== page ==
Earlier this year, the NYPD crushed dozens of confiscated dirt bikes with a bulldozer—streaming it on Facebook Live—to send A Serious Message that the police will crack down on "nitwits" and "knuckleheads" who speed around on the illegal bikes or ATVs. But the thrill-lovers are still at it, and some devotees are saying they get a bad rep.

NBC New York's I-Team spoke to some riders in an attempt to understand their hobby. “It’s a skill. It’s a sport. What we’re doing now has never been done before," Benadone (also known as Benmore) told reporter Sarah Wallace.

Gm . Almost hit ricky. Didn't see him till the last minute but me and @ghbnitty_ still went in tho

A video posted by Benadon also known as Benmore (@benadon_benmore) on

Eastside Bully Traffic Workkk🚦🎥 @rrdblocks #Legendary #Asaplifestyle #FuckNypd #Harlem #NyC #Reckless #Bikelife

A video posted by BlaCktravis Pastrana (@asap__tyy) on

On the other hand, pedestrians and drivers are frightened by the bikers' high-speed antics on streets and sidewalks. "Who is going to expect a dirt bike to jump in front of you when you’re driving in the city?" one Harlem resident asked NBC. "You could swerve to the right, to the left, and you could hit somebody."

Watch a number of ATVs documented on video this summer near 161st Street Grand Concourse in the Bronx. The person who took the video said, "They cross over the Willis Avenue bridge and the Madison Avenue bridge into Harlem every weekend."

And, in August, there was an impromptu motocross rally in Times Square:

#bikelife #NYC #quad #ducati #polaris #quadlife @nicolepawliszyn

A video posted by Maicol La Guidice (@officialmaicol) on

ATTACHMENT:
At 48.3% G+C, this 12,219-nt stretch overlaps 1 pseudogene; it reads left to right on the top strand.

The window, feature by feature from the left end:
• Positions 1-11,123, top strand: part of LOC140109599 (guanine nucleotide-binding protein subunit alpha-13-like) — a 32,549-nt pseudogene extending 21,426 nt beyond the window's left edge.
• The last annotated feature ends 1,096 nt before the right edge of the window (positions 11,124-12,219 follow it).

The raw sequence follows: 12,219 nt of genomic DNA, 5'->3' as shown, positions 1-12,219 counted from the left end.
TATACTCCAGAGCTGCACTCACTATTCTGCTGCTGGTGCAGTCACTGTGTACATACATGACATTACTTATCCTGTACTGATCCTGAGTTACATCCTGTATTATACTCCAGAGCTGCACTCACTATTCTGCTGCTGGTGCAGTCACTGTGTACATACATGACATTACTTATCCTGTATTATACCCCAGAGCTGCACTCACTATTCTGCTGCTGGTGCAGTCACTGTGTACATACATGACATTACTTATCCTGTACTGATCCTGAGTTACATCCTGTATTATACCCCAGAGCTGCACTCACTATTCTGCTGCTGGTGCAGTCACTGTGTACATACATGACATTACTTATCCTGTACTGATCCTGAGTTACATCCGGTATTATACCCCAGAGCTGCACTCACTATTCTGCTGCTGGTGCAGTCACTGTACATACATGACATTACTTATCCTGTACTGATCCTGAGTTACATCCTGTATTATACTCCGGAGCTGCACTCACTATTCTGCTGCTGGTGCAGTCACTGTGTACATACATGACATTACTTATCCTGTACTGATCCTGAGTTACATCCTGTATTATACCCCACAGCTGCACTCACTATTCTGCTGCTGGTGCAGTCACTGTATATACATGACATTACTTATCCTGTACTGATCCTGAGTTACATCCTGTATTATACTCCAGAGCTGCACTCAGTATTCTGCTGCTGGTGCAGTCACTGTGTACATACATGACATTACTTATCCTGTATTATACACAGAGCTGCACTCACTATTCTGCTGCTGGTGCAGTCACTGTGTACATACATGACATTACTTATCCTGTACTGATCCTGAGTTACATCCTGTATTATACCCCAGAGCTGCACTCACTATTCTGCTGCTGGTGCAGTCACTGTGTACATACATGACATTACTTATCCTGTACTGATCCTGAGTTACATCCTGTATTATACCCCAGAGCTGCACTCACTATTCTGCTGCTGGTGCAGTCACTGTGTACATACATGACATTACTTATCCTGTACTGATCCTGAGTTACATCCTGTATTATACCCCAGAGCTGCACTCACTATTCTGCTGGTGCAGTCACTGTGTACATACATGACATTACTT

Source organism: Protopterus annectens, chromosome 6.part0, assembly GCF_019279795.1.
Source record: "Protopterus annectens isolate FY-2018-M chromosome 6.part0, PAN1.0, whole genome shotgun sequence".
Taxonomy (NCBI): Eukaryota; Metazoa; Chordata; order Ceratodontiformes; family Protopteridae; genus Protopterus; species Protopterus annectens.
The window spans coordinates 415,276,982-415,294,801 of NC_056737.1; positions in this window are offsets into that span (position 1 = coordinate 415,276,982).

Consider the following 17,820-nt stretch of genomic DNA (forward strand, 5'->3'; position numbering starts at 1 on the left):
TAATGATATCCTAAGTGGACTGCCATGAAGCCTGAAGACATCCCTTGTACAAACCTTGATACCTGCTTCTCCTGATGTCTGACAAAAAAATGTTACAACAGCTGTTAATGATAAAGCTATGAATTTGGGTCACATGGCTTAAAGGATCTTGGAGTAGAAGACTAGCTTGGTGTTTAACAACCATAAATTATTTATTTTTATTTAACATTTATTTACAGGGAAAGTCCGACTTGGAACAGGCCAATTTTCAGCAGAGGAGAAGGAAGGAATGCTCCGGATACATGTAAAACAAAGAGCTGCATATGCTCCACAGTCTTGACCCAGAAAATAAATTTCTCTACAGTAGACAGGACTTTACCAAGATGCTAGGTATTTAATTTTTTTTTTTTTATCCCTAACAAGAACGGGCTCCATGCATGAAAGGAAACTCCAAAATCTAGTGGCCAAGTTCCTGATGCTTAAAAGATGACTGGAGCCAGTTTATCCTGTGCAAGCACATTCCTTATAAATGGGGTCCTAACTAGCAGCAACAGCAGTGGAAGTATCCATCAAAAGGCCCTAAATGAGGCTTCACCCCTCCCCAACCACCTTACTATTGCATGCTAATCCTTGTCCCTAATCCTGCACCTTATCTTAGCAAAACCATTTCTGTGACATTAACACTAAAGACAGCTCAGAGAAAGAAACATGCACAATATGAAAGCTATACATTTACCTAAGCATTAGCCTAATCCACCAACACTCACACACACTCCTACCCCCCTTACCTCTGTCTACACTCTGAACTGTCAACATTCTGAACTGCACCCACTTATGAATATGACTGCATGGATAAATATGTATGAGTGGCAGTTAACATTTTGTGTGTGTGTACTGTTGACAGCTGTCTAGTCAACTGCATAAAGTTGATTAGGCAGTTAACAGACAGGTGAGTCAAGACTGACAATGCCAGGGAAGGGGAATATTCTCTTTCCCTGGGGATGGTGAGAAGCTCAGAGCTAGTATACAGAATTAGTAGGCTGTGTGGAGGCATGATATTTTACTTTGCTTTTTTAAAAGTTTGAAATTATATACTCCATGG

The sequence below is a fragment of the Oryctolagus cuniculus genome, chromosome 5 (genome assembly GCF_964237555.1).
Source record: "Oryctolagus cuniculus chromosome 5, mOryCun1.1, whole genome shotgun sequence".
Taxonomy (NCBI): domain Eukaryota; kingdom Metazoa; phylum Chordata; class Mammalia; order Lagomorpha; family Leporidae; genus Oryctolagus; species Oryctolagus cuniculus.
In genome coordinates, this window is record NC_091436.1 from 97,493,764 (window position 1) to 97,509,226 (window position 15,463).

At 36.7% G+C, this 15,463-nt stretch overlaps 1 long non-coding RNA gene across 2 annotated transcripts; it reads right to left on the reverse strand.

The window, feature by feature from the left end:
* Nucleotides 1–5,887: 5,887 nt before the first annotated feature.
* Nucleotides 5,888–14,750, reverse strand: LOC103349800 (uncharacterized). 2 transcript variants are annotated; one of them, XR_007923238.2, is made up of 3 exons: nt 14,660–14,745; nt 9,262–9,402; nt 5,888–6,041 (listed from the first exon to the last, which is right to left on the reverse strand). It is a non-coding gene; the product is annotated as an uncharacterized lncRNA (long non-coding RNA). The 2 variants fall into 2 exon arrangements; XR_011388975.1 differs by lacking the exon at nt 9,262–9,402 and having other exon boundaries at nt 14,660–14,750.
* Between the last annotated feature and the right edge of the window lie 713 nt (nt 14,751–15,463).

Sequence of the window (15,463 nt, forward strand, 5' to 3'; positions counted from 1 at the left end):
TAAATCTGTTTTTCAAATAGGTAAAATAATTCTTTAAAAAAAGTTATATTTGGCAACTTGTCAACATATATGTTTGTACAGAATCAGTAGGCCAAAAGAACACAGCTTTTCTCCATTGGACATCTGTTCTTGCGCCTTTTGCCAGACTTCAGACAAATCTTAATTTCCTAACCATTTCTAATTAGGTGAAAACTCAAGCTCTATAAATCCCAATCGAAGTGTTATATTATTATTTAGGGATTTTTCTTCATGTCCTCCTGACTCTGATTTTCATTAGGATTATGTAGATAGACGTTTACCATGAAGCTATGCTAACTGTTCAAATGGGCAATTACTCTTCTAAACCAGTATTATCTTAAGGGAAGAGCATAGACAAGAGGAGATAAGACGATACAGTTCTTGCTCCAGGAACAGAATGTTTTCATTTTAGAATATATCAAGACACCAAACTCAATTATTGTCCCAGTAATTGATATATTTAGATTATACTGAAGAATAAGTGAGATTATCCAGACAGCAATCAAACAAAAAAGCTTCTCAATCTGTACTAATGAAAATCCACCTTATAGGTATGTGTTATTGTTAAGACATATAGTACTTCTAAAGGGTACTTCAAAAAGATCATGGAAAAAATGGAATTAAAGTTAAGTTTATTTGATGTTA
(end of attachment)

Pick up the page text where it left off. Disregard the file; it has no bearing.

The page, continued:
The NYPD's aviation unit hunts for dirt bikes and ATVs, and cops on the ground try to trap the dozens of bikers riding together at gas stations or on streets (they no longer pursue bikers after a fatality).

Benmore has spent the past few years lobbying for a park where they can ride: "Everyone is talking about how illegal this action is What about the park? What about the space? Why can’t we have a conversation."

However, NYPD Commissioner James O'Neill told NBC New York, "The people we’re involved with, the groups that we’re involved with, the people that we take law enforcement action against, I’m not sure those are the people giving that reason for why they ride illegally in New York City." In a 2013 article, the NY Times reported that skeptics of the bike park idea "contend that a bike park would go unused, that bikers are egged on by social media in which they share videos and push each other to ever riskier stunts, and that evading the law is part of the thrill."

ASAP TyY also praised the social media aspect of riding and posting videos, "Why are we only seeing the bad things to this bike life stuff? What about the people who like it? What about the people I talk to across the worlds, all the new friends and all the people I’ve met?"

Benmore, in a 2012 interview with DNAinfo, said bike riding helped him avoid joining gangs or dealing drugs: "We were into all kind of crime because we had nothing else to do."